16 Carbon Dioxide - Oxygen Cycle
Photosynthesis: plants take in carbon dioxide and release oxygen. Respiration: organisms (plants and animals) get energy by taking in oxygen from the air and combining it with food. Carbon dioxide is released back to the environment as a waste product. Decomposition: fungi and bacteria get energy by breaking down the waste or remains of other living things into smaller molecules. Carbon dioxide is released back in the environment.


18 Nitrogen Cycle Nitrogen is one of the elements needed to build proteins that make up the cells of living things. 78% of the earth’s atmosphere is made up of Nitrogen. Most organisms cannot use nitrogen until it is combined with other elements to form nitrogen compounds. This is called nitrogen fixation. At the same time, nitrogen compounds in dead organisms and waste must be broken down in order to return nitrogen gas to the air. This constant movement between the air and living things is called the nitrogen cycle. Bacteria play a key role because they carry out most nitrogen fixation, and they also break down the waste and dead organisms.

19 The Water Cycle

20 Water Processes Freezing – water changes from liquid to solid
Melting – water changes from solid to liquid Evaporation – water changes from liquid to gas Condensation - water changes from gas to liquid Precipitation – water falls to the earth Collection – water stored in ponds & lakes, ice, groundwater. Percolation – water seeps into the earth Groundwater flow – water moves from the earth to a water storage area (ocean) Runoff - water flows over land (rivers and streams) Transpiration (Respiration) – living things lose water to the atmosphere by evaporation Consumption – animals get water by eating/drinking Absorption – matter gains water from other matter (from soil to plant roots) Excretion – animals release water as waste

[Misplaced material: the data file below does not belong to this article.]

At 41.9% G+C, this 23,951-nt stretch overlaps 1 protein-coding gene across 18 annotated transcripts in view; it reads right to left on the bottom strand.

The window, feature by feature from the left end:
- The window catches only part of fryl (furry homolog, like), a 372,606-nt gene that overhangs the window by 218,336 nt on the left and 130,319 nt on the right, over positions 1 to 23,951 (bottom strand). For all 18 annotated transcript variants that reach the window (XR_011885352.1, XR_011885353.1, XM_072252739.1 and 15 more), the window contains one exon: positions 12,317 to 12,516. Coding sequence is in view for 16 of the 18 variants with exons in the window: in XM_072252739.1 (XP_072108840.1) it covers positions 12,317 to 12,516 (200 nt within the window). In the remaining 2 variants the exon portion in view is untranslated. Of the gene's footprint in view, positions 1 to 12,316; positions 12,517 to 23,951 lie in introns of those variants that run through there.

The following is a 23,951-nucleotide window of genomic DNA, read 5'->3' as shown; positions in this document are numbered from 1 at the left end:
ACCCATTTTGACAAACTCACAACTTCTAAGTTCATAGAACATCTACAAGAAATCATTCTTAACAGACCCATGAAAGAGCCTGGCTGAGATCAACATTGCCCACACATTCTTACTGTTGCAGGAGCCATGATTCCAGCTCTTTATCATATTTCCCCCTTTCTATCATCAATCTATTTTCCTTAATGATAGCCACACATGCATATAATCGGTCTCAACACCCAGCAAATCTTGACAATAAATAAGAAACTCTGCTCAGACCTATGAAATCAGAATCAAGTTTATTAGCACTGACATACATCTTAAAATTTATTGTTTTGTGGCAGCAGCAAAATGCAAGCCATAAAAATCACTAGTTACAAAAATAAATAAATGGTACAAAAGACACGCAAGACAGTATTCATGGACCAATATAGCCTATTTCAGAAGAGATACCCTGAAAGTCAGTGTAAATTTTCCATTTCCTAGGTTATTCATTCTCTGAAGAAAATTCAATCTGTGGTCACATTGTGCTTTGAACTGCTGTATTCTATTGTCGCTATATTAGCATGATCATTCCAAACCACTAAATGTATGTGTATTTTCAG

21 Ecological Succession
Succession is the natural process by which one community of organisms slowly replaces another as the ecosystem matures. Succession is cycle. Natural disasters such as fires, floods, volcanoes and hurricanes can restart the process.

22 BIODIVERSITY The number of different species in an area is called Biodiversity.

23 Habitat Loss Pollution (air, water, ground)
Environmental Issues All around the world, biodiversity is being reduced by habitat loss, pollution, non-native species and over hunting/fishing, causing extinction of plants and animals. Habitat Loss Pollution (air, water, ground) Over Hunting/Fishing Non-Native Species

24 Conservation “The wise use of natural resources”
Laws such as the Endangered Species Act (1973) have passed to help save plants an animals from extinction. Land has been set aside to protect entire ecosystems, such as national parks, and wildlife preserves. Pollution can be limited by use of clean energy like sunlight, wind and water, instead of fossil-fuels like coal and oil. The Reduce, Reuse, Recycle model is a powerful way to conserve resources and reduce pollution. The Problem? The human population is growing rapidly, along with the use of natural resources.

25 Biomes The part of the earth that supports life is called the biosphere. It extends several kilometers up into the atmosphere and deep down to the ocean floor. Physical factors such as climate and geography determine what ecosystems exist in the biosphere, and which plants and animals can live in those ecosystems. A Biome is a large region characterized as having a distinct climate and specific types of plant and animal life. Biomes exist in the ocean, on land, and in freshwater. Earth’s Major Biomes